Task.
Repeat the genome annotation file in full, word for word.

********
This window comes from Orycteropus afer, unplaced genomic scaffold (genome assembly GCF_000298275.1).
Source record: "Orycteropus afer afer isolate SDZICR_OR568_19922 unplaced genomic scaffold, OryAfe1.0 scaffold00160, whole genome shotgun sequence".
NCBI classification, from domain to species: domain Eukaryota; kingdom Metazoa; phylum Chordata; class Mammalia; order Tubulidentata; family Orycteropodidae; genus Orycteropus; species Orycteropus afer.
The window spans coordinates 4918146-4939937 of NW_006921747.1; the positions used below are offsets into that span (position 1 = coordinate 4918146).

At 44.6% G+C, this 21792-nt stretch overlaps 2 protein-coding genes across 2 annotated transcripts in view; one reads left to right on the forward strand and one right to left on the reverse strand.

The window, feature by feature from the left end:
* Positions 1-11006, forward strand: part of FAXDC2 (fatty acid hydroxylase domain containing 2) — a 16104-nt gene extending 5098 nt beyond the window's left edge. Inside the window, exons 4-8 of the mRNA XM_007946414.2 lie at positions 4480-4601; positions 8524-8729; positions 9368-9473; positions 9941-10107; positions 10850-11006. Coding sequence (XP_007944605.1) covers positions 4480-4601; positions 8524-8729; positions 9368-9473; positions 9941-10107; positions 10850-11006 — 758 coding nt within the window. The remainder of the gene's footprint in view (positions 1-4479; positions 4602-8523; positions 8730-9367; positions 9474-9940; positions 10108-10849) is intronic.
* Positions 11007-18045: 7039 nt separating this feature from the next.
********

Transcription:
This window comes from Orycteropus afer, unplaced genomic scaffold (genome assembly GCF_000298275.1).
Source record: "Orycteropus afer afer isolate SDZICR_OR568_19922 unplaced genomic scaffold, OryAfe1.0 scaffold00160, whole genome shotgun sequence".
NCBI classification, from domain to species: domain Eukaryota; kingdom Metazoa; phylum Chordata; class Mammalia; order Tubulidentata; family Orycteropodidae; genus Orycteropus; species Orycteropus afer.
The window spans coordinates 4918146-4939937 of NW_006921747.1; the positions used below are offsets into that span (position 1 = coordinate 4918146).

At 44.6% G+C, this 21792-nt stretch overlaps 2 protein-coding genes across 2 annotated transcripts in view; one reads left to right on the forward strand and one right to left on the reverse strand.

The window, feature by feature from the left end:
* Positions 1-11006, forward strand: part of FAXDC2 (fatty acid hydroxylase domain containing 2) — a 16104-nt gene extending 5098 nt beyond the window's left edge. Inside the window, exons 4-8 of the mRNA XM_007946414.2 lie at positions 4480-4601; positions 8524-8729; positions 9368-9473; positions 9941-10107; positions 10850-11006. Coding sequence (XP_007944605.1) covers positions 4480-4601; positions 8524-8729; positions 9368-9473; positions 9941-10107; positions 10850-11006 — 758 coding nt within the window. The remainder of the gene's footprint in view (positions 1-4479; positions 4602-8523; positions 8730-9367; positions 9474-9940; positions 10108-10849) is intronic.
* Positions 11007-18045: 7039 nt separating this feature from the next.